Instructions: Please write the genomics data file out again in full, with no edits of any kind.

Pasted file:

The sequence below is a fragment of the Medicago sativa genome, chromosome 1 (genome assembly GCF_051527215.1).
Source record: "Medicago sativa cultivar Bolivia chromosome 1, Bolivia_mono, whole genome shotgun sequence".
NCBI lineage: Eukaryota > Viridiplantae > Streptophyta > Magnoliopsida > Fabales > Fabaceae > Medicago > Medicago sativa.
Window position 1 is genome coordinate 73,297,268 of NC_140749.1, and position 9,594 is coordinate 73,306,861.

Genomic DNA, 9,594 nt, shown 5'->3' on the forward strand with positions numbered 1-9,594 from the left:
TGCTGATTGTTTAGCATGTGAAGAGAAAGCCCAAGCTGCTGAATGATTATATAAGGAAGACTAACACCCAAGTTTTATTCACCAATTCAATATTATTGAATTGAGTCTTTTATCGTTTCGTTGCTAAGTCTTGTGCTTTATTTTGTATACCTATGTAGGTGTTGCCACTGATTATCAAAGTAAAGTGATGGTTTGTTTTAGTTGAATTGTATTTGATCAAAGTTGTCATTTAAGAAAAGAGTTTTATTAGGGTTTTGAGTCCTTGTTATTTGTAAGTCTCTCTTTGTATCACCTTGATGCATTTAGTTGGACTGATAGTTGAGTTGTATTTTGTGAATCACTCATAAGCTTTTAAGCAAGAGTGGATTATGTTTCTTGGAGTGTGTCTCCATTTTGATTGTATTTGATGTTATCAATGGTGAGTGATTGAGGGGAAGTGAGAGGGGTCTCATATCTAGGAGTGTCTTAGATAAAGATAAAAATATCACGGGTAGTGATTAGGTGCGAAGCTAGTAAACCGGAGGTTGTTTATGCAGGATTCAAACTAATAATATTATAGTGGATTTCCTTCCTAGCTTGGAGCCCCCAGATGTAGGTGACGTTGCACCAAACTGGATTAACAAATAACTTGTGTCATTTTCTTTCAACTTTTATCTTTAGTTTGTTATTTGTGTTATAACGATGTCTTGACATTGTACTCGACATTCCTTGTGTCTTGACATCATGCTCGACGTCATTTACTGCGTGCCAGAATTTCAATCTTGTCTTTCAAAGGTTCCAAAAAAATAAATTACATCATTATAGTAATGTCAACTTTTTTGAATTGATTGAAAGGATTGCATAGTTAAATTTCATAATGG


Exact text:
The sequence below is a fragment of the Medicago sativa genome, chromosome 1 (genome assembly GCF_051527215.1).
Source record: "Medicago sativa cultivar Bolivia chromosome 1, Bolivia_mono, whole genome shotgun sequence".
NCBI lineage: Eukaryota > Viridiplantae > Streptophyta > Magnoliopsida > Fabales > Fabaceae > Medicago > Medicago sativa.
Window position 1 is genome coordinate 73,297,268 of NC_140749.1, and position 9,594 is coordinate 73,306,861.

Genomic DNA, 9,594 nt, shown 5'->3' on the forward strand with positions numbered 1-9,594 from the left:
TGCTGATTGTTTAGCATGTGAAGAGAAAGCCCAAGCTGCTGAATGATTATATAAGGAAGACTAACACCCAAGTTTTATTCACCAATTCAATATTATTGAATTGAGTCTTTTATCGTTTCGTTGCTAAGTCTTGTGCTTTATTTTGTATACCTATGTAGGTGTTGCCACTGATTATCAAAGTAAAGTGATGGTTTGTTTTAGTTGAATTGTATTTGATCAAAGTTGTCATTTAAGAAAAGAGTTTTATTAGGGTTTTGAGTCCTTGTTATTTGTAAGTCTCTCTTTGTATCACCTTGATGCATTTAGTTGGACTGATAGTTGAGTTGTATTTTGTGAATCACTCATAAGCTTTTAAGCAAGAGTGGATTATGTTTCTTGGAGTGTGTCTCCATTTTGATTGTATTTGATGTTATCAATGGTGAGTGATTGAGGGGAAGTGAGAGGGGTCTCATATCTAGGAGTGTCTTAGATAAAGATAAAAATATCACGGGTAGTGATTAGGTGCGAAGCTAGTAAACCGGAGGTTGTTTATGCAGGATTCAAACTAATAATATTATAGTGGATTTCCTTCCTAGCTTGGAGCCCCCAGATGTAGGTGACGTTGCACCAAACTGGATTAACAAATAACTTGTGTCATTTTCTTTCAACTTTTATCTTTAGTTTGTTATTTGTGTTATAACGATGTCTTGACATTGTACTCGACATTCCTTGTGTCTTGACATCATGCTCGACGTCATTTACTGCGTGCCAGAATTTCAATCTTGTCTTTCAAAGGTTCCAAAAAAATAAATTACATCATTATAGTAATGTCAACTTTTTTGAATTGATTGAAAGGATTGCATAGTTAAATTTCATAATGG